Qatar’s Sheikh Hassan Still ‘Committed’ to Domestic Offshore Racing
Last week’s Super Boat International Key West Offshore World Championships proved to be a high-and-low affair for the Qatar team. On the positive side, in its rookie season in the competitive Superboat class, the team’s Spirit of Qatar 20, a 42-foot Marine Technology, Inc., catamaran with twin 750-hp Scorpion Racing defied the naysayers and took third place overall behind WHM Motorsports and Stihl.
On the down side, Qatar’s turbine-powered 50-foot Mystic cat, Al Adaa’am 96, was forced to withdraw from all three races with mechanical issues, including one in the third race that led to a fire in its engine compartment. That the team took first-place in the two-boat Turbine class, with its competitor all but knocking itself out of contention by failing to start the first of three races in the SBI Worlds, was little solace for driver Sheikh Hassan bin Jabor Al-Thani and throttleman Steve Curtis, both of whom are fiercely competitive.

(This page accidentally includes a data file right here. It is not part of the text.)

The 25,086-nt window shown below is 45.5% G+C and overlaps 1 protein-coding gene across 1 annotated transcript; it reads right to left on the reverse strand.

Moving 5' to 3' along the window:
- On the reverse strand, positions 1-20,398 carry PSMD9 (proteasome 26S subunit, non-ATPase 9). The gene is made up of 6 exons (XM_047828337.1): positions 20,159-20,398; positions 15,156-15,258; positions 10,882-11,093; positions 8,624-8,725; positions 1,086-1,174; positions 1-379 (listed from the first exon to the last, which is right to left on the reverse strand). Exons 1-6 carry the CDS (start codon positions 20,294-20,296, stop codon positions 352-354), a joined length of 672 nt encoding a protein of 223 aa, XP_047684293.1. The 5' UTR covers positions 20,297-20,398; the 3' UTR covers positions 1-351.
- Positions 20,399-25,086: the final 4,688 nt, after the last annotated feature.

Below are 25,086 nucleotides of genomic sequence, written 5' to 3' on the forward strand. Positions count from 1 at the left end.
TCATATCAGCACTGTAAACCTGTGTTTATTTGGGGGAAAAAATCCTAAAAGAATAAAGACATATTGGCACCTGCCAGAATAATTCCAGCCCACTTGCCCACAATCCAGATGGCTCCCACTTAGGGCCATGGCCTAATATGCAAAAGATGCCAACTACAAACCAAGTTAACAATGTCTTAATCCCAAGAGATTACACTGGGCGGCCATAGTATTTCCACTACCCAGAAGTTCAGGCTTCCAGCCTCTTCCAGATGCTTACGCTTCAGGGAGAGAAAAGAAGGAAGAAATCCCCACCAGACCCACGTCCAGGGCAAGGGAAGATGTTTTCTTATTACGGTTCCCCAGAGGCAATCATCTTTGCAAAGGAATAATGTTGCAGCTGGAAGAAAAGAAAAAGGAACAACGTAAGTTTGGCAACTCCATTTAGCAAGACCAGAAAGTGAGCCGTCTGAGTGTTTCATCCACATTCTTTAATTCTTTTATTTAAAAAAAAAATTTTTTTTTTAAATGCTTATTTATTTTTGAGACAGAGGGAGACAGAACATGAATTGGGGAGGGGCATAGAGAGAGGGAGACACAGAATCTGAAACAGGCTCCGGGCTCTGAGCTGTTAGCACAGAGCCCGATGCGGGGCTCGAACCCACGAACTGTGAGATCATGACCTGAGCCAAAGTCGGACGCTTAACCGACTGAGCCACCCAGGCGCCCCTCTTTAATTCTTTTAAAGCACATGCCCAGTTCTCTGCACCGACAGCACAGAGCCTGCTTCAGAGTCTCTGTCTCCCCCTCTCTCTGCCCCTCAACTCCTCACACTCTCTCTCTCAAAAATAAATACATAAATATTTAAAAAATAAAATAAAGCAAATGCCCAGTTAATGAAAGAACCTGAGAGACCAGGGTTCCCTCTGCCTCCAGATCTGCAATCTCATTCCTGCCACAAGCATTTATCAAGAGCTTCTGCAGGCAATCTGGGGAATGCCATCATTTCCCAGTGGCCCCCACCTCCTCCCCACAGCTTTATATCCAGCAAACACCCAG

Despite the rough outing in Key West—and a lack of commitment from racers that forced him to cancel the inaugural Qatar Cup he had proposed for early 2014— Sheikh Hassan reaffirmed his dedication to helping the sport grow in the United States and abroad in 2014.
“I am never discouraged or disappointed,” he said. “I will still carry on the momentum to move forward, and hopefully see the sport even healthier. We are 100-percent serious and committed to work to see it live up to its reputation and create interest for the fans to come and watch offshore racing again.
“We will repair the turbine and we will come back strong,” he added. “We have received so many positive comments from our fans, and we will not disappoint them.”
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